Frequently Asked Questions

What do you need to know about being coached?

Piecing the puzzle together can be tricky. Some general information about coaching can be found here, and specific questions are answered below. Just click on each one to expand. If you’d like to ask anything else, feel free to contact me using the details at the foot of the page. I will do my best to give you any information you need. Coaching is a very open, relational process, so it’s important you feel absolutely comfortable in order to get the best out of it.

How can coaching help me?

Coaching can be applied to almost any area of your life, either personal or professional. Generally, desired outcomes fall into three main categories: wanting to be something, have something or do something. You may want something tangible, like support to complete a particular project, or something more along the lines of personal development, such as gaining confidence in social situations. You decide what you would like to work on, and have total control of the agenda. You might want to improve your performance in an existing area or branch out into completely new territory.

How does coaching work?

Coaching is conducted through a series of sessions, lasting 60 minutes on average, taking place about every 2-3 weeks. The duration and frequency can be tailored to suit your schedule and preferences. We can connect by phone, Skype or face to face, if geography allows. Again, you dictate the nature of the coaching relationship in this respect.
You make progress by setting yourself goals to work on between sessions and you are accountable only to yourself for your successes. I am not here to check up on you, judge you or criticise you if you fail to achieve your goals. My job is to motivate you, enthuse you and raise your awareness of where you currently are with things, what obstacles you might face, and what it is within yourself that might be holding you back.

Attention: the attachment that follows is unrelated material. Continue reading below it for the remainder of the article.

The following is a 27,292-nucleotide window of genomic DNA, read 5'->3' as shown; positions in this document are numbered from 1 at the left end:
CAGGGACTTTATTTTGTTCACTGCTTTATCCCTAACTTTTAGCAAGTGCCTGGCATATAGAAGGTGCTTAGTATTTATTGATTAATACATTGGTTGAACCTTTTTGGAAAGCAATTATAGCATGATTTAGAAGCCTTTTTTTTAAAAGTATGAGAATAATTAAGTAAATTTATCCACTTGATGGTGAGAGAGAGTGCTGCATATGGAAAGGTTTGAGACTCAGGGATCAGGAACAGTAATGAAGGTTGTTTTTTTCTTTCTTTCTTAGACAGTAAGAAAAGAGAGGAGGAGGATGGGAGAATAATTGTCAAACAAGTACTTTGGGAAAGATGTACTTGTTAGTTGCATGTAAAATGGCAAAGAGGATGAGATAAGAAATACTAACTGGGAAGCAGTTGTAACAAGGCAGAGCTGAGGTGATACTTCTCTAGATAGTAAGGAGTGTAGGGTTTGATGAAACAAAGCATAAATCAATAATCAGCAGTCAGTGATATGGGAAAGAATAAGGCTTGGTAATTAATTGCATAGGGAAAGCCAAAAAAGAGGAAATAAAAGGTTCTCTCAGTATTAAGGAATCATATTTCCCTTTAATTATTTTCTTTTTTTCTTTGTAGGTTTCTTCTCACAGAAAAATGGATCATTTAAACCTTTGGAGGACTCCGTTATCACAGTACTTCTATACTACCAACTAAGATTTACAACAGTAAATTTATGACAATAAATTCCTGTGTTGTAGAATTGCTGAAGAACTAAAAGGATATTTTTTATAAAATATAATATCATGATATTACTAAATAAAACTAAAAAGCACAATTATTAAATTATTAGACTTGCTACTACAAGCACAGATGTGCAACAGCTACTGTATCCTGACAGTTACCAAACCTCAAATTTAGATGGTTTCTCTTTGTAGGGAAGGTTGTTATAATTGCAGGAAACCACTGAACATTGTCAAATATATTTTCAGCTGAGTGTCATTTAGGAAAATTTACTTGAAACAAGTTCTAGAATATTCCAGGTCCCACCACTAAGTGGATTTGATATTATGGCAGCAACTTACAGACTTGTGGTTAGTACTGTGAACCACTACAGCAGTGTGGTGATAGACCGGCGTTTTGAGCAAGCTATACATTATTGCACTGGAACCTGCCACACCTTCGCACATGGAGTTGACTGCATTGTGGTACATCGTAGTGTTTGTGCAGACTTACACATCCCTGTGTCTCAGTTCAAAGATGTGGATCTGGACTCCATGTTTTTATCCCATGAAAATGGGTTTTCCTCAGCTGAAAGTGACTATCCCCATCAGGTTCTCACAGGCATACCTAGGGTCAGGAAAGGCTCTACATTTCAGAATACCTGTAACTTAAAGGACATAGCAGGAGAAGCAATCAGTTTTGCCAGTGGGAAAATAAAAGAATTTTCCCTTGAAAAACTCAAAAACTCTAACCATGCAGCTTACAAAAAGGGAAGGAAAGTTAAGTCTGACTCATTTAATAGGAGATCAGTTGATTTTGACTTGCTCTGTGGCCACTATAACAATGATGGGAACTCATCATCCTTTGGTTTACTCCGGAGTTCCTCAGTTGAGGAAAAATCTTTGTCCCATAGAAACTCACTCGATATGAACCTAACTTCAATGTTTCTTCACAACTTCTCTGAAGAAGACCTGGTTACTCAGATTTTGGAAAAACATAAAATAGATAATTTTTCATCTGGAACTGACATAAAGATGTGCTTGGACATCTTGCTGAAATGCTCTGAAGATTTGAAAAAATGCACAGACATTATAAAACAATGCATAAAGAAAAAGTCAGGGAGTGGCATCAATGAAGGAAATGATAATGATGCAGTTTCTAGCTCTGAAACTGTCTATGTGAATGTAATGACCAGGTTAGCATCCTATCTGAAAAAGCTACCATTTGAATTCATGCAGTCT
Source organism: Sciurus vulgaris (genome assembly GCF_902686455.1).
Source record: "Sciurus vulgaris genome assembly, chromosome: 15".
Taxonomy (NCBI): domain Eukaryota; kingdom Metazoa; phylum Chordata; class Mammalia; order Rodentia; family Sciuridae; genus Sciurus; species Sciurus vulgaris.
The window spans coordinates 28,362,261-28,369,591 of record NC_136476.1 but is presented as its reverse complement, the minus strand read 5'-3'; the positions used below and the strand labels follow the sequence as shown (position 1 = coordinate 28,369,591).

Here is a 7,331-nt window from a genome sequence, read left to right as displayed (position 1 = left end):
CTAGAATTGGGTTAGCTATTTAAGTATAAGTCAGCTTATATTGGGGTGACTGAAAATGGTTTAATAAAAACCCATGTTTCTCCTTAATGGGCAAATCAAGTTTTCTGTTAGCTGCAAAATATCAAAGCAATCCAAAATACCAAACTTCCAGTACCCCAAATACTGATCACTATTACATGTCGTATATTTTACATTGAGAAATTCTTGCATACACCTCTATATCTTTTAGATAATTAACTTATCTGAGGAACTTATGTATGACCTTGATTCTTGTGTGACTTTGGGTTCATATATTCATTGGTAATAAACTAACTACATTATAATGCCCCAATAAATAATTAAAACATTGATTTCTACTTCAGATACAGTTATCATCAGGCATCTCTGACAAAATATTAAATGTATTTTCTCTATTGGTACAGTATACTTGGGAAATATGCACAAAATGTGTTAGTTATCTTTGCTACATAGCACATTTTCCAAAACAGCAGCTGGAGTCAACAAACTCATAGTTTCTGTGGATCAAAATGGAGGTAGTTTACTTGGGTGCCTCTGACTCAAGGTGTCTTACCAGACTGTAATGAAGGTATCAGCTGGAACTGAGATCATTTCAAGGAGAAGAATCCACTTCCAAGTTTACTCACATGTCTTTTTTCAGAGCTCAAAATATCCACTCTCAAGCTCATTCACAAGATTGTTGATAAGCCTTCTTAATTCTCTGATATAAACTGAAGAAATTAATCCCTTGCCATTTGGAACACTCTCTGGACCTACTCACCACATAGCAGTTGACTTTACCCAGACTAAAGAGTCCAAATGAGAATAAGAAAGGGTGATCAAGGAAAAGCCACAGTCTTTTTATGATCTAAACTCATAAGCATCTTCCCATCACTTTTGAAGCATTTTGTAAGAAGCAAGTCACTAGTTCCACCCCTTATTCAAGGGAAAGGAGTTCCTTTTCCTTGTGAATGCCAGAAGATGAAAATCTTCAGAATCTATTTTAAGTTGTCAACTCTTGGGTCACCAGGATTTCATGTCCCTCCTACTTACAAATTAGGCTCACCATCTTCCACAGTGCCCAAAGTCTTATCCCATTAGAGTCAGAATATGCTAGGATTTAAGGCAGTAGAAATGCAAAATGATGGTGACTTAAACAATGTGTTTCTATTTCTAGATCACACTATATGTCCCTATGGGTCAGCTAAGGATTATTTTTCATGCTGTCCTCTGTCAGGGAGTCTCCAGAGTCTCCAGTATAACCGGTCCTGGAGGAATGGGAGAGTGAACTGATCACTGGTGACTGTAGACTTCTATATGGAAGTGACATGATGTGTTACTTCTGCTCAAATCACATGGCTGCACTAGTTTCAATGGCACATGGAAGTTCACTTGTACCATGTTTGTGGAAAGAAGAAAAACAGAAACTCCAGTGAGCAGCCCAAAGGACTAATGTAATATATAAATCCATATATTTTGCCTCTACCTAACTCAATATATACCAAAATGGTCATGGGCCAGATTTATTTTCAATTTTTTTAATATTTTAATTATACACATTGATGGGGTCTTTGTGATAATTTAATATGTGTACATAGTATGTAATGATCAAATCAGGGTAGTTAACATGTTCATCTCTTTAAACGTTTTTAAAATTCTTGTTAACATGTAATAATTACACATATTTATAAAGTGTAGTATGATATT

What makes a good goal?

The essence of coaching lies in the achievement of goals. The first thing to say here is that the word ‘goal’ is a generic term. Some people don’t like it and prefer to talk in terms of ‘outcomes’, ‘aims’, ‘targets’ and the like. If ‘goal’ doesn’t work for you, that’s fine and does not preclude you from coaching!
For really great coaching an excellent goal has several characteristics. It should be SMART, which means it should be:

  • Specific. You need to know what you’re aiming for;
  • Measurable. You have to be able to say when you’ve achieved it;
  • Appropriate. Whatever you set yourself as a goal mustn’t clash with other areas of you life or with what you believe to be right;
  • Recorded. This is really important! A goal must be written down, to make it concrete and something you can return to time and again;
  • Timed. You must attach an ‘achieve by’ date to a goal, so you have something to aim for. A goal without a date is just a dream!

Also, a perfect goal should be in the positive (what you do want, rather than what you don’t want) and personal to you. Goals that aim to achieve things for other people are generally difficult to bring about.
Don’t worry if this all seems a little complicated. I’m here to help you to set goals that will work for you.

What can I expect from my Coach?

Your Coach is a catalyst to spark your development, learning and achievement in a non-judgemental, non-critical environment. Coaching is a relationship of equals. In no way is a Coach an authority figure or teacher. On a basic level, a coaching session is just a conversation between two people. It’s as relaxed and informal as you want it to be. Outside of sessions I’m available by email to answer questions, offer encouragement if you get stuck or need a motivation boost or, of course, to listen to accounts of your successes! As your Coach, I believe implicitly that you already have the ability to fulfil your goals.